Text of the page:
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October  2004

Opening Up

Reader Disagrees with Fiberglass Fact ...
Dear DWM,
I have recently read one of your articles, “Fiberglass Composites: The Holy Grail of Fenestration Materials” by Phil Wake (see August DWM, page 52). I wish to point out an untruth presented by the author as I am very involved in the industry on a national level. In the article he states, “FRP is also a plastic but it is a thermal setting, not a thermoplastic material.” FRP can be a thermoset or a thermoplastic depending on how it’s manufactured. Thermoset implies that it cannot be reformed or recycled as it is not affected by heat or chemicals usually achieved by vinylester and a formaldehyde catalyst. In the cases of the window products listed, they use a polyester resin (absolutely a thermoplastic) so the product can be recycled. 
Michael Lotesto

... and Author Responds to Comment
Your reader is technically correct in saying that polyesters could be thermoplastic or thermosetting. When polymers are cross linked or cured they become thermal setting. We utilize thermosetting polymers which provides fiberglass windows with their strength and dimensional stability over the full temperature spectrum. Most common resins in the pultruded fiberglass window industry are thermosetting polyesters but increasingly thermosetting polyurethanes are being developed.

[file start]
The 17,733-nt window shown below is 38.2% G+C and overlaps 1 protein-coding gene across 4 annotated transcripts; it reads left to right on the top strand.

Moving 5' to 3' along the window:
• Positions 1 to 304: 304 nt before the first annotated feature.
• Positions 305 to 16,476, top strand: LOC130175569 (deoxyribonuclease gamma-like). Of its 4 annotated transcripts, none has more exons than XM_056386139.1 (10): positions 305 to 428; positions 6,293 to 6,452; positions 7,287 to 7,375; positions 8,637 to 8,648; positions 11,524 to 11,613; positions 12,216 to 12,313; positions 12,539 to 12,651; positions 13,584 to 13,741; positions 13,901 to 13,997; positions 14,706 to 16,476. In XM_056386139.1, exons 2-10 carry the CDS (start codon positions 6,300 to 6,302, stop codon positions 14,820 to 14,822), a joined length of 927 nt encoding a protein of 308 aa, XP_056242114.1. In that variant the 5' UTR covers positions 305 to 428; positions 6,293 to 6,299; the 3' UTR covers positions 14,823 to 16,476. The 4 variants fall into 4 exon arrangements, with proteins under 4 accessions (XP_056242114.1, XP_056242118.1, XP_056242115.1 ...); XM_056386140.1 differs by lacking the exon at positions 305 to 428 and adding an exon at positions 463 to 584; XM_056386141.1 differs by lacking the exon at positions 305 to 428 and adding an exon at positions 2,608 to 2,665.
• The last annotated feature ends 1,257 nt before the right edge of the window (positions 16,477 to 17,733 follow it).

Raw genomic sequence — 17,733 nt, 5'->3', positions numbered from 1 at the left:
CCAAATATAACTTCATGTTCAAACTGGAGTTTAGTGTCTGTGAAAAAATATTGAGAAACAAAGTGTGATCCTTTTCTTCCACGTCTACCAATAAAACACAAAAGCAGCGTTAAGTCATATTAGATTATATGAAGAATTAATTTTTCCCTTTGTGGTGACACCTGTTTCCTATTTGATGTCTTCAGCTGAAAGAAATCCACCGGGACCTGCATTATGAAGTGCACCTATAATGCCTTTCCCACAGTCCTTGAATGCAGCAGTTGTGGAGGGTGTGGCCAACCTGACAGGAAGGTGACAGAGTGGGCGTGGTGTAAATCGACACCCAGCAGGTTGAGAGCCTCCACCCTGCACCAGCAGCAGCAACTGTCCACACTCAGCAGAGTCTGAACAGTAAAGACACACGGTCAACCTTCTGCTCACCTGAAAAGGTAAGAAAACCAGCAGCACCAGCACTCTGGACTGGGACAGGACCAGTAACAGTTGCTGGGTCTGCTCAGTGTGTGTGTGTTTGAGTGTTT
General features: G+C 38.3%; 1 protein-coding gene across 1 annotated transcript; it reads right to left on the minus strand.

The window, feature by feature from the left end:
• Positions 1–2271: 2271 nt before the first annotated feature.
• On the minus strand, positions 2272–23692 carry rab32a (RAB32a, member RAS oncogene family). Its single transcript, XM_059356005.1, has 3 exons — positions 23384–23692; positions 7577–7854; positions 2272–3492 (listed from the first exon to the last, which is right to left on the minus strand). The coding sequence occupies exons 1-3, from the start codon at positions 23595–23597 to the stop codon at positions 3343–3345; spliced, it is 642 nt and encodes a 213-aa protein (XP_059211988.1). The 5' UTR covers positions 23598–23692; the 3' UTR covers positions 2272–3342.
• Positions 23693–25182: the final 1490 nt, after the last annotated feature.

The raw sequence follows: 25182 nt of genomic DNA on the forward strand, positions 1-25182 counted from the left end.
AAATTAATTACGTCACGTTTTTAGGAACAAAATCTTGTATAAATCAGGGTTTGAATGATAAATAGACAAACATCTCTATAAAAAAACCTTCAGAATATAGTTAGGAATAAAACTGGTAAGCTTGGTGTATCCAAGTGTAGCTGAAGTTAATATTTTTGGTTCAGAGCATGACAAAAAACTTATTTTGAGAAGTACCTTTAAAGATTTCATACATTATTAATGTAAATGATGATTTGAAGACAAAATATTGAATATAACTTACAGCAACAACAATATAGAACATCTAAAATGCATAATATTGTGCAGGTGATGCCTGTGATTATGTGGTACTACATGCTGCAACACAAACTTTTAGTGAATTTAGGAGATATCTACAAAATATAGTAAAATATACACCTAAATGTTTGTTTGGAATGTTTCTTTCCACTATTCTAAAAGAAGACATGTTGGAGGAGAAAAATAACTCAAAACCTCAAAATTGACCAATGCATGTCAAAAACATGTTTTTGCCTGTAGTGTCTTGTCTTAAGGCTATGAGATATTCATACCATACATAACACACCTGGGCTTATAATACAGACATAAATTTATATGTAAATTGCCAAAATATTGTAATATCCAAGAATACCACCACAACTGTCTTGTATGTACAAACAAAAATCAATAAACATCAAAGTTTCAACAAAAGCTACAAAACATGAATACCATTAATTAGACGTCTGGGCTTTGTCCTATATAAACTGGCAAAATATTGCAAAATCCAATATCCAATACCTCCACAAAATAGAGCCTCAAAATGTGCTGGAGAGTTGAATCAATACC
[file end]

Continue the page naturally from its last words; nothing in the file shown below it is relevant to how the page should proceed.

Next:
Fiberglass windows with thermosetting resins are not recyclable in a conventional context but since they retain their original performance characteristics and last indefinitely it is really a moot point. 

Development work is underway to use thermoplastic resins for window applications that would expand the market for pultruded fiberglass windows by permitting post forming to make special shapes.

To use a cooking analogy, chocolate (thermoplastic) can be heated to form a liquid then cooled again to form a solid. The melting cycle can be repeated indefinitely. Now if we take that chocolate, add eggs, butter, sugar, flour then mix and heat them (cross link) we get brownies (thermoset) that are permanently transformed and cannot be melted.

So there is no “untruth” in the article. But I’m not a polymer chemist-just a window salesperson and a late blossoming cook. 
Phil Wake
vice president sales and marketing
Omniglass Ltd., Toronto 

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